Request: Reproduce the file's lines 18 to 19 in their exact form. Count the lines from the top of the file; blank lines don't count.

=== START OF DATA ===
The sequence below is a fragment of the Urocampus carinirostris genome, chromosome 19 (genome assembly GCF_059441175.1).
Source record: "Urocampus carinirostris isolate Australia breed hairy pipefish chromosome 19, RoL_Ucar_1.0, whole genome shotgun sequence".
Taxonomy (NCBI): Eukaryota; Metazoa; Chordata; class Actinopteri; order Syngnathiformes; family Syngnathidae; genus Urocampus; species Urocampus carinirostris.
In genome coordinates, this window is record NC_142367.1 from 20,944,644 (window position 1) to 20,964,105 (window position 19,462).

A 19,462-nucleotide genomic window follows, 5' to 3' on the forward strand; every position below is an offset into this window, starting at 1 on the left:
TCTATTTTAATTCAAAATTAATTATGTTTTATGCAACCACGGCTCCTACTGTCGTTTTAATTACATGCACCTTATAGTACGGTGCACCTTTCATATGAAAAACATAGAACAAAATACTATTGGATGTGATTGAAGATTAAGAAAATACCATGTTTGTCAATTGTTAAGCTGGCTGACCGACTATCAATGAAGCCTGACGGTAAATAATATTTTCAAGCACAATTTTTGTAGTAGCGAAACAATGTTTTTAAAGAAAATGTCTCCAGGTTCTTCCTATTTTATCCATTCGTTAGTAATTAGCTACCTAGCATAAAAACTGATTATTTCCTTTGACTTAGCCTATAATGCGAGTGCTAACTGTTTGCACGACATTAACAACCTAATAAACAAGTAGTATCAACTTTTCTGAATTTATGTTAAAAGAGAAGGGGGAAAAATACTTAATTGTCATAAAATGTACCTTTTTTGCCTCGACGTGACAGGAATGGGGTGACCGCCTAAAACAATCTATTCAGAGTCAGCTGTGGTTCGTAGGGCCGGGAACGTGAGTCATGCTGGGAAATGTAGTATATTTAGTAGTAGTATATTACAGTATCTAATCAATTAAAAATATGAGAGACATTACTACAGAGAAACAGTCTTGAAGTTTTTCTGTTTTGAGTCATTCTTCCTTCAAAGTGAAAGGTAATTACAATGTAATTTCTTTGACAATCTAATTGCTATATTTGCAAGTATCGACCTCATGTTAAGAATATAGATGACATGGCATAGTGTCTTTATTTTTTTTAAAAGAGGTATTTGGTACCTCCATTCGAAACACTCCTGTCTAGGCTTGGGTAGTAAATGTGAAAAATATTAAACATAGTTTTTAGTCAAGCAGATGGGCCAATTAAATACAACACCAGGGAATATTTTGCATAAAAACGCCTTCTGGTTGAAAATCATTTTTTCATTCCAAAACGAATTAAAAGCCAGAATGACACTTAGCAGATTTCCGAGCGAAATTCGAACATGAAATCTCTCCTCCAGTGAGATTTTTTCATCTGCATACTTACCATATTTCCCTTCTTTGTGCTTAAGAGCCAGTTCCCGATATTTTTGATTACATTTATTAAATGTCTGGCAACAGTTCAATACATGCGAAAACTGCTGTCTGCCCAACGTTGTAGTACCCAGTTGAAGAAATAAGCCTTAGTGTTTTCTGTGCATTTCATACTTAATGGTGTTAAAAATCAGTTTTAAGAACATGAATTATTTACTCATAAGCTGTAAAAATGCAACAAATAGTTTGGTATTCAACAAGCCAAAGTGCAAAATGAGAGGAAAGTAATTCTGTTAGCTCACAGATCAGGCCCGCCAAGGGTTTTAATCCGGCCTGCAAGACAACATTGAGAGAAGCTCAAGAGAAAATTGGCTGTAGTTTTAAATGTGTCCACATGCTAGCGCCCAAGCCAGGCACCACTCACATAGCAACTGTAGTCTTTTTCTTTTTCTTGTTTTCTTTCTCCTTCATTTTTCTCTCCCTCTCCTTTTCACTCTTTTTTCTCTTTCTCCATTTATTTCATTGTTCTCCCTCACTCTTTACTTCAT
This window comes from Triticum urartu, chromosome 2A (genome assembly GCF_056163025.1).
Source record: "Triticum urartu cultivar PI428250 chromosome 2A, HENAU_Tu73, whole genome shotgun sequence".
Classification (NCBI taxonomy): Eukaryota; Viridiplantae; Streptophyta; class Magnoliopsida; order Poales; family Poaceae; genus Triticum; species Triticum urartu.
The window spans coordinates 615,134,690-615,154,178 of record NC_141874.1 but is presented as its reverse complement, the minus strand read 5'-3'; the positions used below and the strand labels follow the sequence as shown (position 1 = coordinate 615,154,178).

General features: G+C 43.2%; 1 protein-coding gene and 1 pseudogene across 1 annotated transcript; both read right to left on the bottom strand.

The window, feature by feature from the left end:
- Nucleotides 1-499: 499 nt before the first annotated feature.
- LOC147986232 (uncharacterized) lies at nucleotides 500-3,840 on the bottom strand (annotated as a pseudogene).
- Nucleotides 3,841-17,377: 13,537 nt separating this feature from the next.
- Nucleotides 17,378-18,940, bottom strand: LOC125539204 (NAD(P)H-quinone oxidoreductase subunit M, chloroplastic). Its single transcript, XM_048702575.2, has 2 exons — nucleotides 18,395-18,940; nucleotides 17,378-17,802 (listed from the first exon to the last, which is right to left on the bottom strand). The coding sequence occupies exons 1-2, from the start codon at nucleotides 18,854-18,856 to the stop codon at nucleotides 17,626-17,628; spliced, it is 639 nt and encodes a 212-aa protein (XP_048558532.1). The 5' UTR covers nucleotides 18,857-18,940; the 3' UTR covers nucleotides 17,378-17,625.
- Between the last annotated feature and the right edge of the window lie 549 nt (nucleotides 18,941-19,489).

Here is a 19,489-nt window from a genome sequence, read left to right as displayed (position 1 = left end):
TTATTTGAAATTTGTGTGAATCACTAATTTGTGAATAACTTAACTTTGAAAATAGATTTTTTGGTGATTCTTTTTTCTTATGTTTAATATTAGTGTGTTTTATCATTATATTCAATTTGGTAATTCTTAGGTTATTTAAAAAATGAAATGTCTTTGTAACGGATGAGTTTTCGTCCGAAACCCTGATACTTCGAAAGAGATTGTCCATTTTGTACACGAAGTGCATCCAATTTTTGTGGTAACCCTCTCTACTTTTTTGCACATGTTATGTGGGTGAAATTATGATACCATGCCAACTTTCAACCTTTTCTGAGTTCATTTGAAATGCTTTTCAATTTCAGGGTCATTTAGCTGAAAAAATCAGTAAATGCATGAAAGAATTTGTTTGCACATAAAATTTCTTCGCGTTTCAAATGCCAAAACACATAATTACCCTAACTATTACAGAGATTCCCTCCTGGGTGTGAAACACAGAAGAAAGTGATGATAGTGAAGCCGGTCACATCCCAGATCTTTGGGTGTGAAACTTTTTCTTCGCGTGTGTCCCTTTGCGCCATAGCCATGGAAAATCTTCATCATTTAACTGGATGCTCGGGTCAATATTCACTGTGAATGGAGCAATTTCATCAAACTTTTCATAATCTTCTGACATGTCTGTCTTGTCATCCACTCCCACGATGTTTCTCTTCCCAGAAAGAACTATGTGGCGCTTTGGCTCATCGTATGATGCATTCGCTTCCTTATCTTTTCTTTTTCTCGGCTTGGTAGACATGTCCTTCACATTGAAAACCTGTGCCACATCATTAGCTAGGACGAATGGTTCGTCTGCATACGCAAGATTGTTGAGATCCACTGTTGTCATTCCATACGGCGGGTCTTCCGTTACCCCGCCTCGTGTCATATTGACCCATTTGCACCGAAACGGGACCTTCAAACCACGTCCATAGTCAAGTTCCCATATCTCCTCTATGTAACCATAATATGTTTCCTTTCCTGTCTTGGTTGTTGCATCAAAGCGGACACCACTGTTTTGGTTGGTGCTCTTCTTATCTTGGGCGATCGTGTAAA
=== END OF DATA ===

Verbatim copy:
Here is a 19,489-nt window from a genome sequence, read left to right as displayed (position 1 = left end):
TTATTTGAAATTTGTGTGAATCACTAATTTGTGAATAACTTAACTTTGAAAATAGATTTTTTGGTGATTCTTTTTTCTTATGTTTAATATTAGTGTGTTTTATCATTATATTCAATTTGGTAATTCTTAGGTTATTTAAAAAATGAAATGTCTTTGTAACGGATGAGTTTTCGTCCGAAACCCTGATACTTCGAAAGAGATTGTCCATTTTGTACACGAAGTGCATCCAATTTTTGTGGTAACCCTCTCTACTTTTTTGCACATGTTATGTGGGTGAAATTATGATACCATGCCAACTTTCAACCTTTTCTGAGTTCATTTGAAATGCTTTTCAATTTCAGGGTCATTTAGCTGAAAAAATCAGTAAATGCATGAAAGAATTTGTTTGCACATAAAATTTCTTCGCGTTTCAAATGCCAAAACACATAATTACCCTAACTATTACAGAGATTCCCTCCTGGGTGTGAAACACAGAAGAAAGTGATGATAGTGAAGCCGGTCACATCCCAGATCTTTGGGTGTGAAACTTTTTCTTCGCGTGTGTCCCTTTGCGCCATAGCCATGGAAAATCTTCATCATTTAACTGGATGCTCGGGTCAATATTCACTGTGAATGGAGCAATTTCATCAAACTTTTCATAATCTTCTGACATGTCTGTCTTGTCATCCACTCCCACGATGTTTCTCTTCCCAGAAAGAACTATGTGGCGCTTTGGCTCATCGTATGATGCATTCGCTTCCTTATCTTTTCTTTTTCTCGGCTTGGTAGACATGTCCTTCACATTGAAAACCTGTGCCACATCATTAGCTAGGACGAATGGTTCGTCTGCATACGCAAGATTGTTGAGATCCACTGTTGTCATTCCATACGGCGGGTCTTCCGTTACCCCGCCTCGTGTCATATTGACCCATTTGCACCGAAACGGGACCTTCAAACCACGTCCATAGTCAAGTTCCCATATCTCCTCTATGTAACCATAATATGTTTCCTTTCCTGTCTTGGTTGTTGCATCAAAGCGGACACCACTGTTTTGGTTGGTGCTCTTCTTATCTTGGGCGATCGTGTAAA